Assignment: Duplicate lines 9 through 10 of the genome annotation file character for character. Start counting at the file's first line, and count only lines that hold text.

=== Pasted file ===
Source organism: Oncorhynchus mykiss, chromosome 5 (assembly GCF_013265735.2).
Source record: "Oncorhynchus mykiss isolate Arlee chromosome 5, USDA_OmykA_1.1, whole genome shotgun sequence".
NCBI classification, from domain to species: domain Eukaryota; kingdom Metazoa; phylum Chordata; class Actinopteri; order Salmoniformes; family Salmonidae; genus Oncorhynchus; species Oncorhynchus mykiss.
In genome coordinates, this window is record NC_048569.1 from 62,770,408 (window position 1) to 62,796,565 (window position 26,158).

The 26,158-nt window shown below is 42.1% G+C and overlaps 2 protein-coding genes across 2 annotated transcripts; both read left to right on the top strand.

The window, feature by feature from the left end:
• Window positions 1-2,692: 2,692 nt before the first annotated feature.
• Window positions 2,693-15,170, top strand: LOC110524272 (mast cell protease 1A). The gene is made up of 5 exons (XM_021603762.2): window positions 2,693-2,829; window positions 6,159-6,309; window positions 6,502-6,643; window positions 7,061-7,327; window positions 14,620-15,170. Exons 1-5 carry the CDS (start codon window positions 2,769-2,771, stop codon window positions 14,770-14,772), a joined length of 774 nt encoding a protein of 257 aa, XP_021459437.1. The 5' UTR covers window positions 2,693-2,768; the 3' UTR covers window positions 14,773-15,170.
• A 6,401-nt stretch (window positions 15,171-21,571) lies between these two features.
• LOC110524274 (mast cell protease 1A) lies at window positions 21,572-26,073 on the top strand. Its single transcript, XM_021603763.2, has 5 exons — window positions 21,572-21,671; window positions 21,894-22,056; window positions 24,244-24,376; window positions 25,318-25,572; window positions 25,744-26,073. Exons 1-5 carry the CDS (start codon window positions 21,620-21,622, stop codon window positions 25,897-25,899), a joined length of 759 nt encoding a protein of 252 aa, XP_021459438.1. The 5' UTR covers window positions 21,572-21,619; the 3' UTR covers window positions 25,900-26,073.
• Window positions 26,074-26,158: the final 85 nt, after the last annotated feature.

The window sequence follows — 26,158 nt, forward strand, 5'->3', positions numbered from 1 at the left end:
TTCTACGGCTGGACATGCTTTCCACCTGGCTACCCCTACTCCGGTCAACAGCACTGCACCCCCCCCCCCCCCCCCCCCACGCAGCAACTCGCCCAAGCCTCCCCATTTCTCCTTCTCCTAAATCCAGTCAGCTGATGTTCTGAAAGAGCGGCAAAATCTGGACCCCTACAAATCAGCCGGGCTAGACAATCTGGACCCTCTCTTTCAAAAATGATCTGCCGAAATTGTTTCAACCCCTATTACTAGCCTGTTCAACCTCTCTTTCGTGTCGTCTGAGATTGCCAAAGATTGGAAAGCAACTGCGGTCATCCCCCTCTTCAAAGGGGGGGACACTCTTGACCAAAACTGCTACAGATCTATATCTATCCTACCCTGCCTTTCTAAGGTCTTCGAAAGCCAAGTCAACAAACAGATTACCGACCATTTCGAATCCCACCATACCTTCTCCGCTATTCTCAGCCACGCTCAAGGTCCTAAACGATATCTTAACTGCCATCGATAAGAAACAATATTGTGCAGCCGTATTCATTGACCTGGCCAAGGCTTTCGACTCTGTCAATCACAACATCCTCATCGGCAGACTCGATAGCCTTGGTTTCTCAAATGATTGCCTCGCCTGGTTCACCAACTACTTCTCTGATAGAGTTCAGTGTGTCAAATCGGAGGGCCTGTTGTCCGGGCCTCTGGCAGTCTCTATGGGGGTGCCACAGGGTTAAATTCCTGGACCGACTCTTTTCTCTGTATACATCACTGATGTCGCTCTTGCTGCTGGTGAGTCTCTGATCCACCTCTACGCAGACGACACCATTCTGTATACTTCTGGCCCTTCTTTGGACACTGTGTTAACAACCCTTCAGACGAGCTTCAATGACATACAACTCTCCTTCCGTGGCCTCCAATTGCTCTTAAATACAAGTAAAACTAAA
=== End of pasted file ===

• A 6,401-nt stretch (window positions 15,171-21,571) lies between these two features.
• LOC110524274 (mast cell protease 1A) lies at window positions 21,572-26,073 on the top strand. Its single transcript, XM_021603763.2, has 5 exons — window positions 21,572-21,671; window positions 21,894-22,056; window positions 24,244-24,376; window positions 25,318-25,572; window positions 25,744-26,073. Exons 1-5 carry the CDS (start codon window positions 21,620-21,622, stop codon window positions 25,897-25,899), a joined length of 759 nt encoding a protein of 252 aa, XP_021459438.1. The 5' UTR covers window positions 21,572-21,619; the 3' UTR covers window positions 25,900-26,073.